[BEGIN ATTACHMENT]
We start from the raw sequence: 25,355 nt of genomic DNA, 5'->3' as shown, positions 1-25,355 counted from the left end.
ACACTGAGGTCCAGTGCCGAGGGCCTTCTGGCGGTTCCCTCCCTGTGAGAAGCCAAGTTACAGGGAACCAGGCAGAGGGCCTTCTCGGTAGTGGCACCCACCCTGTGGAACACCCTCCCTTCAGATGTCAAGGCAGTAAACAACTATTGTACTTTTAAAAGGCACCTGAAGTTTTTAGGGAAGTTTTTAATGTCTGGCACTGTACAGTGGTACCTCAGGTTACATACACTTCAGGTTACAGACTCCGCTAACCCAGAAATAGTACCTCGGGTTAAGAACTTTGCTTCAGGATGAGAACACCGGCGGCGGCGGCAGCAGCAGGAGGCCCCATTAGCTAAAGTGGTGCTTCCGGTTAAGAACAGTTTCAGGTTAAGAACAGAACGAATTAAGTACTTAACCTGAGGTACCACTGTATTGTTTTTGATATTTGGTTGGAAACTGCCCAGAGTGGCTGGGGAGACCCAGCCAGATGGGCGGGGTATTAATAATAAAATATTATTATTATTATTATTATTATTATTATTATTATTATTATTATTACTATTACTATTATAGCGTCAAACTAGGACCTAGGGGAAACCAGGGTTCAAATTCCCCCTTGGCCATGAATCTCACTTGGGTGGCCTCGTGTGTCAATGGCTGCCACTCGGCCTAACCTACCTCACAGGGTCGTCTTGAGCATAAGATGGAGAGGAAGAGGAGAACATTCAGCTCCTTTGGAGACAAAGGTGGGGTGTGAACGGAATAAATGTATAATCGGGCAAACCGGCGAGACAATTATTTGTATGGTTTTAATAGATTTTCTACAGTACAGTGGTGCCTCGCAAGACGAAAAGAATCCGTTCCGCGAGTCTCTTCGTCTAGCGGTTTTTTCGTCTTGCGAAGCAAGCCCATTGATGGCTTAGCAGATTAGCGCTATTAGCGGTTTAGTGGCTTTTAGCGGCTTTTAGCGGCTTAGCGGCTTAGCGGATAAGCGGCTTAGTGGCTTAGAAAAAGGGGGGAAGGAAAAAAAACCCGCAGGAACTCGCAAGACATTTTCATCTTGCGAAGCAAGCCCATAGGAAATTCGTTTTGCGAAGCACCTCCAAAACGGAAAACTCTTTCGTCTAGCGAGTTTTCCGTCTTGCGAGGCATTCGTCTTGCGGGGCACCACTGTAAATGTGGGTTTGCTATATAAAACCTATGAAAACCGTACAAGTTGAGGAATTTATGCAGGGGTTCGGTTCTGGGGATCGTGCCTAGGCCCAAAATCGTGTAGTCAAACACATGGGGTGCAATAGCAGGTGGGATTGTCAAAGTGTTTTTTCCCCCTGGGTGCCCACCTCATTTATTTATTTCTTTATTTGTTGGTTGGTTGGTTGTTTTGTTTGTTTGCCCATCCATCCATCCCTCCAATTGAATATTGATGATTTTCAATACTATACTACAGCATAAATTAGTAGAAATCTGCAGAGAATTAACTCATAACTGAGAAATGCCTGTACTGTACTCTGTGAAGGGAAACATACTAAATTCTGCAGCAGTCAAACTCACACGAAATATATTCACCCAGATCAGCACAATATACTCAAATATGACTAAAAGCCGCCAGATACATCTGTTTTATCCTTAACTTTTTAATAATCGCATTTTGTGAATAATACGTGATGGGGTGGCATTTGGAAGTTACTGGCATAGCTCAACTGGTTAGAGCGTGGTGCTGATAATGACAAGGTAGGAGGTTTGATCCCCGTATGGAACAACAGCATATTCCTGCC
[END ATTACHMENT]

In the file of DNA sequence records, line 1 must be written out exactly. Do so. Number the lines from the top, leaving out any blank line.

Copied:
We start from the raw sequence: 25,355 nt of genomic DNA, 5'->3' as shown, positions 1-25,355 counted from the left end.